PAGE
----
Monday, June 10, 2019

Marketing Burnout: The Freeway, Your Way by Peter Leavell

Marketing is a three-lane, high octane, fear-inducing freeway built of unforgiving concrete that has positioned many an author to crash and burn. Why does this happen and how can you keep from an unhappy accident and damaging your career, all the while maintaining a nuanced and original edge that brings attention to your work?

The Right Lane:

The far right is safe. The speed is sane and faster drivers pass on the left. When moving slowly, mistakes and choices are forgiving. The shoulder is wide in case of an emergency and exiting is freed from the need to change lanes at the last minute.

A right lane marketer is consistent and takes fewer chances, reposting material from other writers with proven ideas. Blogs are experiential—tangible issues from a known past. Signing books usually take place behind a table, and conferences are because they are asked to attend.

The Middle Lane:

The middle lane offers choice at a higher speed. Choices, however, might lead to an accident, and reaching the shoulder or exiting is more difficult than the right lane and far more noticeable.

The middle lane marketer takes chances. Some material is brought in from other authors while original material balances out the body of posts and blogs. A portion of marketing is experiential, while some posts are chancy and experimental. Sometimes it suits the middle laner to drift into one lane or the other, changing tactics as deemed necessary with an eye and energy to success and self-care.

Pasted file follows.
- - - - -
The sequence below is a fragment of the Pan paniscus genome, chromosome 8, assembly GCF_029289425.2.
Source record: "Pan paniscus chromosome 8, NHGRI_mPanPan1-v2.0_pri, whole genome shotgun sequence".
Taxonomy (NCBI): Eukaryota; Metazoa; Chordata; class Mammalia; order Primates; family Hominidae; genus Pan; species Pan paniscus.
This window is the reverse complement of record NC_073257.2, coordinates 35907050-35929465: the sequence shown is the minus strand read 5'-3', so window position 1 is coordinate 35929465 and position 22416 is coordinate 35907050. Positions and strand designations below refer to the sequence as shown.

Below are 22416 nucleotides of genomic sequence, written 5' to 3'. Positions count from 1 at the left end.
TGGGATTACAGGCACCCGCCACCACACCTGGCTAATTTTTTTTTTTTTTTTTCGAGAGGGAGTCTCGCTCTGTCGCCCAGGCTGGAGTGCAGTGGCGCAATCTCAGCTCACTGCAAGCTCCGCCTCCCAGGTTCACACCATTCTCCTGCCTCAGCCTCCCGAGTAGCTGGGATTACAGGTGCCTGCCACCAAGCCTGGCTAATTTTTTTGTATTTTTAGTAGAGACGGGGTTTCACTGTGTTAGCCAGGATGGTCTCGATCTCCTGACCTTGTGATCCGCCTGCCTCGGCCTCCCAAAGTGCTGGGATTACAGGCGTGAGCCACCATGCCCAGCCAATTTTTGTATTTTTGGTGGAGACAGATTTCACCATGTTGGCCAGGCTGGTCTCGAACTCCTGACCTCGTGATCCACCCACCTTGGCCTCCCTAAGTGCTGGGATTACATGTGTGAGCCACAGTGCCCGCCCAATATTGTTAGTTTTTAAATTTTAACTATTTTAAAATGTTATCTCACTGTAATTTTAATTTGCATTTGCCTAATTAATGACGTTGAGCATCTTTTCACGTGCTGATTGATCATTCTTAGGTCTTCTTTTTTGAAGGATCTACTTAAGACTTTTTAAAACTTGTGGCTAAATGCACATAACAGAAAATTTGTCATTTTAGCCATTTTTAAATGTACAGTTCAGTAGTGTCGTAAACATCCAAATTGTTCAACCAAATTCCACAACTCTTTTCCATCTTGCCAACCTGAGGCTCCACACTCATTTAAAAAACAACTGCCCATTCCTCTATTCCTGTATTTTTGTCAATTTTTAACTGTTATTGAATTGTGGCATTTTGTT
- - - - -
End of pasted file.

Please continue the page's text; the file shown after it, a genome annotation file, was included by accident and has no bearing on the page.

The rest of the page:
Sitting in the middle lane sees other marketers drifting in and out of the lane as well, all jockeying for space, most working together while others competing for attention. Preemptive phone calls to book signings, applications to speak at conferences, and connecting with writers and readers are the constant priority.

The Left Lane:

Left lane drivers are a wild bunch who don’t care for speed limits, whipping around curves and feeling the thrill of the centrifugal pull. At these speeds, bumps send the vehicle into the air, landing with an agreeable bounce and testing the limits of physics. If someone doesn’t keep up with the pack, everyone is frustrated with the single driver who slows the rest down. Everyone notices when someone from the left lane exits, disrupting the other lanes.

96 MPH in a 55 MPH is the heartbeat of these drivers. One sneeze can result in a mighty crash.

The left lane marketer creates a platform around original ideas, pushing hard agendas and schemes and selling them anyway that comes to mind, at both conferences and online. This daily focus is never-ending, an obsession that pulls them forward day and night. From unplanned Facebook live moments to selling general fiction at a Christian Homeschool Conference, these high energy folks take chances.

Marketing Burnout:

What’s the best lane? The one you’re driving in. The one you’re comfortable with. The one that is manageable. Switching lanes trying to be something you are not leads to marketing burnout. You must market, you cannot exit. But all lanes work. Stay in your lane, change lanes when you must, and you will arrive at your destination.

Driving the marketing freeway in the fastest lane? Yes Please! @peterleavell #seriouslywrite

How do I avoid marketing burnout? @peterleavell #seriouslywrite


Peter Leavell, a 2007 graduate of Boise State University with a degree in history and currently enrolled in the University's English Lit Graduate program, was the 2011 winner of Christian Writers Guild's Operation First Novel contest, and 2013 Christian Retailing's Best award for First-Time Author. A novelist, blogger, teacher, ghostwriter, jogger, biker, husband and father, Peter and his family live in Boise, Idaho. Learn more about Peter's books, research, and family adventures at www.peterleavell.com.

1 comment:

  1. You couldn't give any better advice to end with? Not even a suggestion of which one is better for certain types of people? I loved this analogy right up until the lack of help applying it. :(

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